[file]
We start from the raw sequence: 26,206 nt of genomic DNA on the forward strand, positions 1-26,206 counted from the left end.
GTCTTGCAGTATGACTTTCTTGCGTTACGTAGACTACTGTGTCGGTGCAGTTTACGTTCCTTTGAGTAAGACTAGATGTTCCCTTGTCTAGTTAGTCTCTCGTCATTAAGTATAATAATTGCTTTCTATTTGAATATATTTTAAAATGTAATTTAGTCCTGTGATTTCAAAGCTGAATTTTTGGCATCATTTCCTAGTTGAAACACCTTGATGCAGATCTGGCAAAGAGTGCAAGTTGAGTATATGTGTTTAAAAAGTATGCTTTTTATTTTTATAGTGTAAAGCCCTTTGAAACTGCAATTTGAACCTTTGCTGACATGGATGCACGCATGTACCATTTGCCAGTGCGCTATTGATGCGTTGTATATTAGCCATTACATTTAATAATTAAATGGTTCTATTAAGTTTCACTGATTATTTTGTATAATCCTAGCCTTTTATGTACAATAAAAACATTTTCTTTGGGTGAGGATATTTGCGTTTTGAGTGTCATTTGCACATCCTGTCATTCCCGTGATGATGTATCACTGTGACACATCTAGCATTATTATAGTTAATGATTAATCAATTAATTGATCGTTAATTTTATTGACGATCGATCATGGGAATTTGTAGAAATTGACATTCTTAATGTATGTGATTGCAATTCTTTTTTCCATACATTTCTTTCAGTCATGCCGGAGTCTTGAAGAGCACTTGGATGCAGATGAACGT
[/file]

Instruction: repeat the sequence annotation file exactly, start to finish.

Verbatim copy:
We start from the raw sequence: 26,206 nt of genomic DNA on the forward strand, positions 1-26,206 counted from the left end.
GTCTTGCAGTATGACTTTCTTGCGTTACGTAGACTACTGTGTCGGTGCAGTTTACGTTCCTTTGAGTAAGACTAGATGTTCCCTTGTCTAGTTAGTCTCTCGTCATTAAGTATAATAATTGCTTTCTATTTGAATATATTTTAAAATGTAATTTAGTCCTGTGATTTCAAAGCTGAATTTTTGGCATCATTTCCTAGTTGAAACACCTTGATGCAGATCTGGCAAAGAGTGCAAGTTGAGTATATGTGTTTAAAAAGTATGCTTTTTATTTTTATAGTGTAAAGCCCTTTGAAACTGCAATTTGAACCTTTGCTGACATGGATGCACGCATGTACCATTTGCCAGTGCGCTATTGATGCGTTGTATATTAGCCATTACATTTAATAATTAAATGGTTCTATTAAGTTTCACTGATTATTTTGTATAATCCTAGCCTTTTATGTACAATAAAAACATTTTCTTTGGGTGAGGATATTTGCGTTTTGAGTGTCATTTGCACATCCTGTCATTCCCGTGATGATGTATCACTGTGACACATCTAGCATTATTATAGTTAATGATTAATCAATTAATTGATCGTTAATTTTATTGACGATCGATCATGGGAATTTGTAGAAATTGACATTCTTAATGTATGTGATTGCAATTCTTTTTTCCATACATTTCTTTCAGTCATGCCGGAGTCTTGAAGAGCACTTGGATGCAGATGAACGT